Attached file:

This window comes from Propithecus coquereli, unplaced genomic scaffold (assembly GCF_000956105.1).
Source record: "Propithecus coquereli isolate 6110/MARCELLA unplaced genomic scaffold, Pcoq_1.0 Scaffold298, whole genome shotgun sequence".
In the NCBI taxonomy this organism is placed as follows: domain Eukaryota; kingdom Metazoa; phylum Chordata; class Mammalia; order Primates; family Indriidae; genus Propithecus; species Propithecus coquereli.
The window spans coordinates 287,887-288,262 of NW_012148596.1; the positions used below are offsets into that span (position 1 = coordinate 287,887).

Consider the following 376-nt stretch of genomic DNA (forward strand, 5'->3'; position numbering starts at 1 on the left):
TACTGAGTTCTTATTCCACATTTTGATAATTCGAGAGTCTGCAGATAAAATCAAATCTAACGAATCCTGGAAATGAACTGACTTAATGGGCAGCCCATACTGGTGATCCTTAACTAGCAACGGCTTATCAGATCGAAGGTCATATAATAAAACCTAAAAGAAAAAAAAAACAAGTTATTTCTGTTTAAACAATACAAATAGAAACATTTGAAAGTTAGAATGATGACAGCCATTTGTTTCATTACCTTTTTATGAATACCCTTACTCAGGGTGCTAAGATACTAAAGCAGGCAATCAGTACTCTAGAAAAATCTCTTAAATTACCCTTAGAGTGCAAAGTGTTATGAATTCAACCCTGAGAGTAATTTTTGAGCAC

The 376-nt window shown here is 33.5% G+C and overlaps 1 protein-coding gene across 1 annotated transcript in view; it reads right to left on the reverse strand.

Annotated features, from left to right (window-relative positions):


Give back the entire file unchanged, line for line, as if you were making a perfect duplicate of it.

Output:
This window comes from Propithecus coquereli, unplaced genomic scaffold (assembly GCF_000956105.1).
Source record: "Propithecus coquereli isolate 6110/MARCELLA unplaced genomic scaffold, Pcoq_1.0 Scaffold298, whole genome shotgun sequence".
In the NCBI taxonomy this organism is placed as follows: domain Eukaryota; kingdom Metazoa; phylum Chordata; class Mammalia; order Primates; family Indriidae; genus Propithecus; species Propithecus coquereli.
The window spans coordinates 287,887-288,262 of NW_012148596.1; the positions used below are offsets into that span (position 1 = coordinate 287,887).

Consider the following 376-nt stretch of genomic DNA (forward strand, 5'->3'; position numbering starts at 1 on the left):
TACTGAGTTCTTATTCCACATTTTGATAATTCGAGAGTCTGCAGATAAAATCAAATCTAACGAATCCTGGAAATGAACTGACTTAATGGGCAGCCCATACTGGTGATCCTTAACTAGCAACGGCTTATCAGATCGAAGGTCATATAATAAAACCTAAAAGAAAAAAAAAACAAGTTATTTCTGTTTAAACAATACAAATAGAAACATTTGAAAGTTAGAATGATGACAGCCATTTGTTTCATTACCTTTTTATGAATACCCTTACTCAGGGTGCTAAGATACTAAAGCAGGCAATCAGTACTCTAGAAAAATCTCTTAAATTACCCTTAGAGTGCAAAGTGTTATGAATTCAACCCTGAGAGTAATTTTTGAGCAC

The 376-nt window shown here is 33.5% G+C and overlaps 1 protein-coding gene across 1 annotated transcript in view; it reads right to left on the reverse strand.

Annotated features, from left to right (window-relative positions):